We talked about how important it would be for more men to have honest conversations about patriarchy and its countless negative impacts on us and on the women in our lives. Both of us acknowledged, though, that these kinds of safe spaces for male emotional expression are few and far between.

I gave him a hug and he said, “I love you, man.” We had met just 5 minutes before, but the moment of solidarity and healing that we shared in that short space was profound.

It got me thinking: Why don’t we, as men, seek out more spaces for truthful sharing about our feelings and our experiences with patriarchy? Why don’t we talk about violence against women, about sexism, and about rape culture? The ‘1 Billion Rising’ movement is based on a single, chilling statistic: One in three women on the planet will be raped or beaten in her lifetime.

That’s 1 billion women worldwide. How can we say that we love the women in our lives, even as we are perpetuating (consciously or unconsciously) a culture of violence against them?” Every day that we are silent, the cycle of violence continues.

The Cost of Patriarchy

This is where shame often comes in. I’ve known it by many names: frustration, defensiveness, anger, aggression, rage, a need for control, etc. But it all comes back to shame. It all comes back to some deep-seated feeling of unworthiness that keeps us from meeting our most fundamental human need: the need to feel loved.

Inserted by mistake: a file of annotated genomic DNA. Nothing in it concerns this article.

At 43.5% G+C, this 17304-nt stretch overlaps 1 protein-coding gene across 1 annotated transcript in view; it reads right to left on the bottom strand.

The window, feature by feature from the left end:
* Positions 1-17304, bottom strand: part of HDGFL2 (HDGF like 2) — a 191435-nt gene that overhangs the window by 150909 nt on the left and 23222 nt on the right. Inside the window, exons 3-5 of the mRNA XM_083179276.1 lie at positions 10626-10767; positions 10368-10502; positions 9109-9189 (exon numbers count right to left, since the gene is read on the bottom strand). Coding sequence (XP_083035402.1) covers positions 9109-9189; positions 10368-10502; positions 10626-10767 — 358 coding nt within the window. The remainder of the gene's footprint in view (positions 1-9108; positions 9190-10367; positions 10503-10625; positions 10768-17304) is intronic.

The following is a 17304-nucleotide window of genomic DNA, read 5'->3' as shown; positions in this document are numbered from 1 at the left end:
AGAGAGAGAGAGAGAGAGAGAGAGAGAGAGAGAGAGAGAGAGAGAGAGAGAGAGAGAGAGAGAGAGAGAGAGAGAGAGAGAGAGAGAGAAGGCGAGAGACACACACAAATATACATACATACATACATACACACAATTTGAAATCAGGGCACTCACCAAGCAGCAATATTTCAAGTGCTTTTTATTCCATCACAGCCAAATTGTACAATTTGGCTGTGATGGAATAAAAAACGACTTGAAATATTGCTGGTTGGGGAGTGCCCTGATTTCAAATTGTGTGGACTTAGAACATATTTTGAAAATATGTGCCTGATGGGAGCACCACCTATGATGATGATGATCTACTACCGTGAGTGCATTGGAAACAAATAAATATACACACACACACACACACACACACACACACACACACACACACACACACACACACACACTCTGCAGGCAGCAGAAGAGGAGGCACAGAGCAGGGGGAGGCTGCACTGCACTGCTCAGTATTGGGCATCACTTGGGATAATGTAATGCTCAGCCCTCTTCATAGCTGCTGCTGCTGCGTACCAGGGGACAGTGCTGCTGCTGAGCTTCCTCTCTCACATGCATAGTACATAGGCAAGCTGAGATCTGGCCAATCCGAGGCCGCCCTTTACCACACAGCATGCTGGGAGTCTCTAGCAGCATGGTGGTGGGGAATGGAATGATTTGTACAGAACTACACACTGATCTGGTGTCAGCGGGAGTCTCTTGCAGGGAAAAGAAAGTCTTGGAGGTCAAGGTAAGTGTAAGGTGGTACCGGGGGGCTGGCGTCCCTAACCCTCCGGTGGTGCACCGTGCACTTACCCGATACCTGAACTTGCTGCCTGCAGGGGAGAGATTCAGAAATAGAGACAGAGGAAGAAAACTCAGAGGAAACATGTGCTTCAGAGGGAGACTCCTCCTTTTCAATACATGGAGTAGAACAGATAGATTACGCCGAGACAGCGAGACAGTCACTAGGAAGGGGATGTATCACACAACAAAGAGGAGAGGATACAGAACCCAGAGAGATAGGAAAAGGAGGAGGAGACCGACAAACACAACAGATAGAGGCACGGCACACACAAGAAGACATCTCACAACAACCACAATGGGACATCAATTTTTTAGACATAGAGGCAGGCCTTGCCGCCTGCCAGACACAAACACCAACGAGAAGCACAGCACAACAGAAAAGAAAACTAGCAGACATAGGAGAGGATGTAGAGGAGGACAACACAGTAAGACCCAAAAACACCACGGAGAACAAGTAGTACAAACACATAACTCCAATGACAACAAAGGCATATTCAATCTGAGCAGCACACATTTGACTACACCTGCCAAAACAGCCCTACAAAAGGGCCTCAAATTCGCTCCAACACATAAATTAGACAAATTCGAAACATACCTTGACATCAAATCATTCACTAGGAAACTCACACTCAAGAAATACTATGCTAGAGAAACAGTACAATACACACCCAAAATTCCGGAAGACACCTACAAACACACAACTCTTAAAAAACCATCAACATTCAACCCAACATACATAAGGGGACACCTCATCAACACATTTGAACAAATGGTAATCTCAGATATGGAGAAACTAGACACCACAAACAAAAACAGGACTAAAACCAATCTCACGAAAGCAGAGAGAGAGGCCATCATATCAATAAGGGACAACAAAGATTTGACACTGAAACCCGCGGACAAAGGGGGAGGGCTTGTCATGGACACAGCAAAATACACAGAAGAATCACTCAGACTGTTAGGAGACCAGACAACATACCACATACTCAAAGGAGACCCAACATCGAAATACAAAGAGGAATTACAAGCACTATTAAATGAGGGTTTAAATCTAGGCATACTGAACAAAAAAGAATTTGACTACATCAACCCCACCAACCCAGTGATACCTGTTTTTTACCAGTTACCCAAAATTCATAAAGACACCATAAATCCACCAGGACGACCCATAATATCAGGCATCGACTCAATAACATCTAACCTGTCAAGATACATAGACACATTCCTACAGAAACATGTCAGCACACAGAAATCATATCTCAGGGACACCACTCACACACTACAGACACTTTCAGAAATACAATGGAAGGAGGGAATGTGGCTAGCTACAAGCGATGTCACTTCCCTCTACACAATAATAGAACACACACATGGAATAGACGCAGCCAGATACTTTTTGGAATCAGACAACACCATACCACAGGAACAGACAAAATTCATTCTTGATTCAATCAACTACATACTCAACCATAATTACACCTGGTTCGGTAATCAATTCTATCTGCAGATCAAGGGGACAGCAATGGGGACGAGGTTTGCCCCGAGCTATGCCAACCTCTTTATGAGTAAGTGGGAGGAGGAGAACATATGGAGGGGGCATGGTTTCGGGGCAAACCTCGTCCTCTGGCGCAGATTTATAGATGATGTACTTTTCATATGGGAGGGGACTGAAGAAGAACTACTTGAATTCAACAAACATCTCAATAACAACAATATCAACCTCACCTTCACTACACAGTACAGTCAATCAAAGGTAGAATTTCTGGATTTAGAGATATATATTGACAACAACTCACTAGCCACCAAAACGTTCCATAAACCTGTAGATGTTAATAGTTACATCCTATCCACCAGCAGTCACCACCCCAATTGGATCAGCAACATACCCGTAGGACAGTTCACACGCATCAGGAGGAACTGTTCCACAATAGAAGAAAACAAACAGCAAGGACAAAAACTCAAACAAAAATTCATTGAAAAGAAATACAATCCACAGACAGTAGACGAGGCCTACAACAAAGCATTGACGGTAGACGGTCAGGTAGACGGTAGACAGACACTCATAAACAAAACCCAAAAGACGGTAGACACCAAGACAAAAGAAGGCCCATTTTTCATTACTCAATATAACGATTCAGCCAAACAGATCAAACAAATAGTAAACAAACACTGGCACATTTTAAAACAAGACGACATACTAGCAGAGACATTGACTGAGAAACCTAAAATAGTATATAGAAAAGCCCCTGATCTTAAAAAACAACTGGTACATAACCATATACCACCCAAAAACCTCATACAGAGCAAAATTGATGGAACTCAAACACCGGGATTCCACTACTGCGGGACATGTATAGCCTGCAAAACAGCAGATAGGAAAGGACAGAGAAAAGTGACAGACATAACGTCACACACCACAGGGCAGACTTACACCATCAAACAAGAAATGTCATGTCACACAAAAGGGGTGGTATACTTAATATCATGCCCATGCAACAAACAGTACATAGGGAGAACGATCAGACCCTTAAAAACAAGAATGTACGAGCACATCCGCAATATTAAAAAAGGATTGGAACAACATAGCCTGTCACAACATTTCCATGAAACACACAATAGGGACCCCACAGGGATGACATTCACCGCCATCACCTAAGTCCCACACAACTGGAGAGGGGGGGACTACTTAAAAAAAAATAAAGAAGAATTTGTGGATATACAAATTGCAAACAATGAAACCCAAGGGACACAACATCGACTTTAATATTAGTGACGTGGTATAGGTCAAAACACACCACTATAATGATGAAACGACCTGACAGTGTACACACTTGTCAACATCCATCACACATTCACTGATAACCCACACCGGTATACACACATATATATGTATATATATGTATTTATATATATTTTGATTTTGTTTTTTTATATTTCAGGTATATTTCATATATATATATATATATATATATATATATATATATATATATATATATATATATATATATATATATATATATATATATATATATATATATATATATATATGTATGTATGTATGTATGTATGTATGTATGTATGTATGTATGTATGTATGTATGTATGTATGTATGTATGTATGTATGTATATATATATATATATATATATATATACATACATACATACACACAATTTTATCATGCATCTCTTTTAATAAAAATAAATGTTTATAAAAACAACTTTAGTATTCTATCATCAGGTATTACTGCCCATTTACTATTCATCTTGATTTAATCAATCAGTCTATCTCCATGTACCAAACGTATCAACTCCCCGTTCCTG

While women in our society are taught that their worth depends on their physical beauty, men are taught that our worth depends upon our performance, our control, our accomplishments. At some point, like so many women, many of us realize that we will never be able to fulfil the expectations placed on us. But instead of questioning the patriarchal culture that has burdened us with these perverse and insatiable demands, we come to believe that who we are is not good enough.

In an effort to avoid feelings of vulnerability, we methodically replace emotional expression with emotional numbness. And so, in our disconnection from self and others, we unlearn what it means to truly love.

As bell hooks puts it in her book, The Will To Change: Men, Masculinity, and Love, “The reality is that men are hurting and that the whole culture responds to them by saying, ‘Please do not tell us what you feel.’”

When we forget what it means to love, we often desperately search for cheap replacements: we work long hours at work in an attempt to receive praise and recognition; we watch porn or buy prostitutes in a distorted attempt to feel loved and sexually fulfilled; we buy an endless number of things in an attempt to fill the painful void of loneliness within. Until we, as men, face our fear of vulnerability and begin telling each other what we feel, nothing will change.

Right now, there is a powerful, growing movement of women who are rising up all around the world to demand an end to violence. This movement is a struggle for equality, but it is also a call back to love. It is an invitation to all people to transform the dominant culture from a culture of violence to a culture of love, starting from within our own hearts. We owe it to all women to stand beside them as they say “enough is enough!” We owe it to ourselves to finally invite love, in all of its fullness, back into our lives.

Learn more about 1 Billion Rising here.